Thursday, March 02, 2006

What's the "right" question?

Is it ethical to distribute unauthorized copies of published works to others?
Proprietary software vendors, the MPAA, and RIAA don't really want you to question the status quo of copyright. But should you decide to, they would prefer you focus on the above question. Of course, this is not an invalid question. It's not that this question is "wrong". In fact, this question is perfectly reasonable. But is it the most penetrating question? The most direct question? The most revealing question?

Notice who the spotlight is on when the question of ethics is framed this way. That's right - the distributor. Or, as some would like to say - the "pirate" (Arr! Grr!). The focus is on the "pirate's" actions but the action of the copyright holder is left unexamined. The question implies that the current legal system and actions of those who use the system to their advantage is not flawed in any fundamental way - that since the advent of digital technology, there has been no need to examine that progress in relationship to the law of old.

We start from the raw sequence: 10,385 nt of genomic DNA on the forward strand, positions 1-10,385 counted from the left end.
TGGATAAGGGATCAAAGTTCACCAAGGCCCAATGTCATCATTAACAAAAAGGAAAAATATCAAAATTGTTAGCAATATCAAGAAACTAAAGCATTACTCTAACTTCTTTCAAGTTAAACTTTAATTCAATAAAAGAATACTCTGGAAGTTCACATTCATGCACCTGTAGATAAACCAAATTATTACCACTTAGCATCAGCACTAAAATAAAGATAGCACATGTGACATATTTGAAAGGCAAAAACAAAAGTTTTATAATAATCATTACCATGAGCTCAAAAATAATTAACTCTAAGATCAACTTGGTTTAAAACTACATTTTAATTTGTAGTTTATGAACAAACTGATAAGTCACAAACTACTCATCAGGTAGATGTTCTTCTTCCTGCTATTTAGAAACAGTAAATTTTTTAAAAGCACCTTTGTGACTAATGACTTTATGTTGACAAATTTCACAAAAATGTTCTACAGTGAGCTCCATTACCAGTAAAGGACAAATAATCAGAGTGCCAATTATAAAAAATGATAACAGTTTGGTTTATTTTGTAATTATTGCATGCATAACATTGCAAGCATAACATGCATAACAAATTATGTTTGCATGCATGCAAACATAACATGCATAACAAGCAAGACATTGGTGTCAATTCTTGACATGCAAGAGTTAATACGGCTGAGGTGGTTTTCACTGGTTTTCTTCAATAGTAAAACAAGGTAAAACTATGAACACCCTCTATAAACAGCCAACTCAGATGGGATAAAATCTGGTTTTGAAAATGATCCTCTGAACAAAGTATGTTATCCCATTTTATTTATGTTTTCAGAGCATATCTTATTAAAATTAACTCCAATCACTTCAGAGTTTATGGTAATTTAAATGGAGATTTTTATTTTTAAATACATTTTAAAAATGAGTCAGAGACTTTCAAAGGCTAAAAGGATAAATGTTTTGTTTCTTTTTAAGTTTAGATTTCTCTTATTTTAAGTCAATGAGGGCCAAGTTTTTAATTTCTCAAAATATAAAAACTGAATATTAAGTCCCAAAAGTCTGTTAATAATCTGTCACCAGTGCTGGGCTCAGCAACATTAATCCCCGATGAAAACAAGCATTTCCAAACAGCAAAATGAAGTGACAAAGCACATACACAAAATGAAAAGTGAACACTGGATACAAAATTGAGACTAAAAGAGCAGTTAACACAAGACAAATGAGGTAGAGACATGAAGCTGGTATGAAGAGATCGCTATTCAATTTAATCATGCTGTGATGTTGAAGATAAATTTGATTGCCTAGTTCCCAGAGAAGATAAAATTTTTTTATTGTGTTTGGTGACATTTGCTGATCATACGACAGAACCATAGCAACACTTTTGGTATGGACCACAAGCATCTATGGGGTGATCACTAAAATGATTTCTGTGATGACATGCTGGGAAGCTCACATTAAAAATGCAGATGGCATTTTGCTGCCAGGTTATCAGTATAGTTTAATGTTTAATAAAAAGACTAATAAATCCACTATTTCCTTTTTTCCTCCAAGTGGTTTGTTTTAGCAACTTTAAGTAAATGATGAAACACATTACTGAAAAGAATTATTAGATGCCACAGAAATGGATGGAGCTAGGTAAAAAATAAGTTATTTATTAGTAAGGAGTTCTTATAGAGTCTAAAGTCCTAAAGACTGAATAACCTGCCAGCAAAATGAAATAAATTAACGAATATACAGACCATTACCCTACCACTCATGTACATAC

I'd like to flip things around. I'd like to ask a question that would make any Hollywood producer, RIAA president, or proprietary software developer nervous about seriously addressing. This is my question...

Is it ethical to prevent human beings from sharing published scientific information or culture?
And why would the consideration of this question make those in power nervous? First, it puts the focus on the copyright holder's actions. Generally, those with the power want you to believe they have the moral right to perfect control. Second, those arguing in favor of perfect control simply don't have a leg to stand on - even if they drop the "moral rights of the creator" argument. The only remaining argument relies upon a belief that not enough progress in the arts and sciences will occur unless copyright holders have perfect control over ideas. This belief is stacked upon the a priori belief that humans are like Pavlov's dog. That is, humanity is productive only when the bell of money is ringing loud enough to make it salivate. But I suppose it's understandable why one may fall into this narrow line of thinking for often, as one sees oneself - one sees the world.